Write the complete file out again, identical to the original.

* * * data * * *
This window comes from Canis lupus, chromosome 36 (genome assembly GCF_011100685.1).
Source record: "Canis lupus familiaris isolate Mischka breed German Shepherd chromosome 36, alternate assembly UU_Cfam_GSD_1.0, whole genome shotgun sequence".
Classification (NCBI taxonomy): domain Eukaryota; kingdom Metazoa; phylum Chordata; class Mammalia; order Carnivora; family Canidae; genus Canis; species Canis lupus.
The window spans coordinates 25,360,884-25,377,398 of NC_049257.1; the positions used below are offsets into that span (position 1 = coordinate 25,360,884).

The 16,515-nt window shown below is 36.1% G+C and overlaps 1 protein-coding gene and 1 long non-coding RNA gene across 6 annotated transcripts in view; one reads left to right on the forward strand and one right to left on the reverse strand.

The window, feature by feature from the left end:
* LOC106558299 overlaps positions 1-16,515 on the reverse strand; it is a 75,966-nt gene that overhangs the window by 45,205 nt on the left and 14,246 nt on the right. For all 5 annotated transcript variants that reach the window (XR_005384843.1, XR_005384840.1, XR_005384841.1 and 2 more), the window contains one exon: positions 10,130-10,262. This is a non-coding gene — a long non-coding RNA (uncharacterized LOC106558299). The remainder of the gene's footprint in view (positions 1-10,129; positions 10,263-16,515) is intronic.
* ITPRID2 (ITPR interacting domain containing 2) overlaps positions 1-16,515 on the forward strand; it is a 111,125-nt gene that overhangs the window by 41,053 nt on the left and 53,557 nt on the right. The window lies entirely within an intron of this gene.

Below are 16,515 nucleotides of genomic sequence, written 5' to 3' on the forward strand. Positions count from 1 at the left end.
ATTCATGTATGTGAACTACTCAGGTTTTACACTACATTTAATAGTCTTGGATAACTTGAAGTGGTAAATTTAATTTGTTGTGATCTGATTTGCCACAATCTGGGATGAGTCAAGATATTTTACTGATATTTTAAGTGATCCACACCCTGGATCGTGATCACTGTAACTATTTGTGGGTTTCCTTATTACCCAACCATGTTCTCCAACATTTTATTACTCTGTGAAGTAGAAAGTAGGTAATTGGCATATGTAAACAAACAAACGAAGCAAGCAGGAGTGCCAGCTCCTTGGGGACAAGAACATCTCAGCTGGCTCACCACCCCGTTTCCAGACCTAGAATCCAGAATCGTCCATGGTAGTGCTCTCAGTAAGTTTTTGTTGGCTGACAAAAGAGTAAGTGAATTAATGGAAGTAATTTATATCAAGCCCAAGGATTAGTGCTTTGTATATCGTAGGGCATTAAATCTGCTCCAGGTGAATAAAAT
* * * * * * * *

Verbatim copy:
This window comes from Canis lupus, chromosome 36 (genome assembly GCF_011100685.1).
Source record: "Canis lupus familiaris isolate Mischka breed German Shepherd chromosome 36, alternate assembly UU_Cfam_GSD_1.0, whole genome shotgun sequence".
Classification (NCBI taxonomy): domain Eukaryota; kingdom Metazoa; phylum Chordata; class Mammalia; order Carnivora; family Canidae; genus Canis; species Canis lupus.
The window spans coordinates 25,360,884-25,377,398 of NC_049257.1; the positions used below are offsets into that span (position 1 = coordinate 25,360,884).

The 16,515-nt window shown below is 36.1% G+C and overlaps 1 protein-coding gene and 1 long non-coding RNA gene across 6 annotated transcripts in view; one reads left to right on the forward strand and one right to left on the reverse strand.

The window, feature by feature from the left end:
* LOC106558299 overlaps positions 1-16,515 on the reverse strand; it is a 75,966-nt gene that overhangs the window by 45,205 nt on the left and 14,246 nt on the right. For all 5 annotated transcript variants that reach the window (XR_005384843.1, XR_005384840.1, XR_005384841.1 and 2 more), the window contains one exon: positions 10,130-10,262. This is a non-coding gene — a long non-coding RNA (uncharacterized LOC106558299). The remainder of the gene's footprint in view (positions 1-10,129; positions 10,263-16,515) is intronic.
* ITPRID2 (ITPR interacting domain containing 2) overlaps positions 1-16,515 on the forward strand; it is a 111,125-nt gene that overhangs the window by 41,053 nt on the left and 53,557 nt on the right. The window lies entirely within an intron of this gene.

Below are 16,515 nucleotides of genomic sequence, written 5' to 3' on the forward strand. Positions count from 1 at the left end.
ATTCATGTATGTGAACTACTCAGGTTTTACACTACATTTAATAGTCTTGGATAACTTGAAGTGGTAAATTTAATTTGTTGTGATCTGATTTGCCACAATCTGGGATGAGTCAAGATATTTTACTGATATTTTAAGTGATCCACACCCTGGATCGTGATCACTGTAACTATTTGTGGGTTTCCTTATTACCCAACCATGTTCTCCAACATTTTATTACTCTGTGAAGTAGAAAGTAGGTAATTGGCATATGTAAACAAACAAACGAAGCAAGCAGGAGTGCCAGCTCCTTGGGGACAAGAACATCTCAGCTGGCTCACCACCCCGTTTCCAGACCTAGAATCCAGAATCGTCCATGGTAGTGCTCTCAGTAAGTTTTTGTTGGCTGACAAAAGAGTAAGTGAATTAATGGAAGTAATTTATATCAAGCCCAAGGATTAGTGCTTTGTATATCGTAGGGCATTAAATCTGCTCCAGGTGAATAAAAT